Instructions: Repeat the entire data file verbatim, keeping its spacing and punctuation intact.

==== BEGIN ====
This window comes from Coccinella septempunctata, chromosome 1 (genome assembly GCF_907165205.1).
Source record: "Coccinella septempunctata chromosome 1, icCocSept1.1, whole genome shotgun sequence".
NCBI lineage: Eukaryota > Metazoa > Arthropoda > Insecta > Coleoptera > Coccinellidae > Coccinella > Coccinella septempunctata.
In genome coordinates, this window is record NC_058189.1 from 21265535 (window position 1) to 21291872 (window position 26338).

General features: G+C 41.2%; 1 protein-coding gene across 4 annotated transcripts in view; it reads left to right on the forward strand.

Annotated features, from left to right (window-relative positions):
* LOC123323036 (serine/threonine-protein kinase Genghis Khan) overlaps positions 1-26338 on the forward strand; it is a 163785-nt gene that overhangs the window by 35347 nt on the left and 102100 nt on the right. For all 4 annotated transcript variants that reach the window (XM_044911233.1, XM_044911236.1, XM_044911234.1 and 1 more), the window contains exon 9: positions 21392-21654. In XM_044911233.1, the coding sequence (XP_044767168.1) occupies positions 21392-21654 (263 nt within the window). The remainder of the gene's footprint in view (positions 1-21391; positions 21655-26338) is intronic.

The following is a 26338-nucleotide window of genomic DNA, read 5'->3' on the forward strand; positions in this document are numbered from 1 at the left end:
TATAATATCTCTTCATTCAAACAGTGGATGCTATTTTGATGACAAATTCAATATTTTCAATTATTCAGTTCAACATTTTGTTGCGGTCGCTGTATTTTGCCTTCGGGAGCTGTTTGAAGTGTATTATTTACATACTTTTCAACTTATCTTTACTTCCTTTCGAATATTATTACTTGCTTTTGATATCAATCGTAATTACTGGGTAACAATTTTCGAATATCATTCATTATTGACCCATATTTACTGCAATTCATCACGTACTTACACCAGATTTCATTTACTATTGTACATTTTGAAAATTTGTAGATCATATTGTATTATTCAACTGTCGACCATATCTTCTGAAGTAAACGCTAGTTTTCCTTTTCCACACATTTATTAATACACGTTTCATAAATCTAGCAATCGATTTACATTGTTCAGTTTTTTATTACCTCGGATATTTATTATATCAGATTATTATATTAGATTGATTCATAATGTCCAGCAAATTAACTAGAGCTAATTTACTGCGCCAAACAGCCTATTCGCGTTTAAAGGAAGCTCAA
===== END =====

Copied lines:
This window comes from Coccinella septempunctata, chromosome 1 (genome assembly GCF_907165205.1).
Source record: "Coccinella septempunctata chromosome 1, icCocSept1.1, whole genome shotgun sequence".
NCBI lineage: Eukaryota > Metazoa > Arthropoda > Insecta > Coleoptera > Coccinellidae > Coccinella > Coccinella septempunctata.
In genome coordinates, this window is record NC_058189.1 from 21265535 (window position 1) to 21291872 (window position 26338).

General features: G+C 41.2%; 1 protein-coding gene across 4 annotated transcripts in view; it reads left to right on the forward strand.

Annotated features, from left to right (window-relative positions):
* LOC123323036 (serine/threonine-protein kinase Genghis Khan) overlaps positions 1-26338 on the forward strand; it is a 163785-nt gene that overhangs the window by 35347 nt on the left and 102100 nt on the right. For all 4 annotated transcript variants that reach the window (XM_044911233.1, XM_044911236.1, XM_044911234.1 and 1 more), the window contains exon 9: positions 21392-21654. In XM_044911233.1, the coding sequence (XP_044767168.1) occupies positions 21392-21654 (263 nt within the window). The remainder of the gene's footprint in view (positions 1-21391; positions 21655-26338) is intronic.

The following is a 26338-nucleotide window of genomic DNA, read 5'->3' on the forward strand; positions in this document are numbered from 1 at the left end:
TATAATATCTCTTCATTCAAACAGTGGATGCTATTTTGATGACAAATTCAATATTTTCAATTATTCAGTTCAACATTTTGTTGCGGTCGCTGTATTTTGCCTTCGGGAGCTGTTTGAAGTGTATTATTTACATACTTTTCAACTTATCTTTACTTCCTTTCGAATATTATTACTTGCTTTTGATATCAATCGTAATTACTGGGTAACAATTTTCGAATATCATTCATTATTGACCCATATTTACTGCAATTCATCACGTACTTACACCAGATTTCATTTACTATTGTACATTTTGAAAATTTGTAGATCATATTGTATTATTCAACTGTCGACCATATCTTCTGAAGTAAACGCTAGTTTTCCTTTTCCACACATTTATTAATACACGTTTCATAAATCTAGCAATCGATTTACATTGTTCAGTTTTTTATTACCTCGGATATTTATTATATCAGATTATTATATTAGATTGATTCATAATGTCCAGCAAATTAACTAGAGCTAATTTACTGCGCCAAACAGCCTATTCGCGTTTAAAGGAAGCTCAA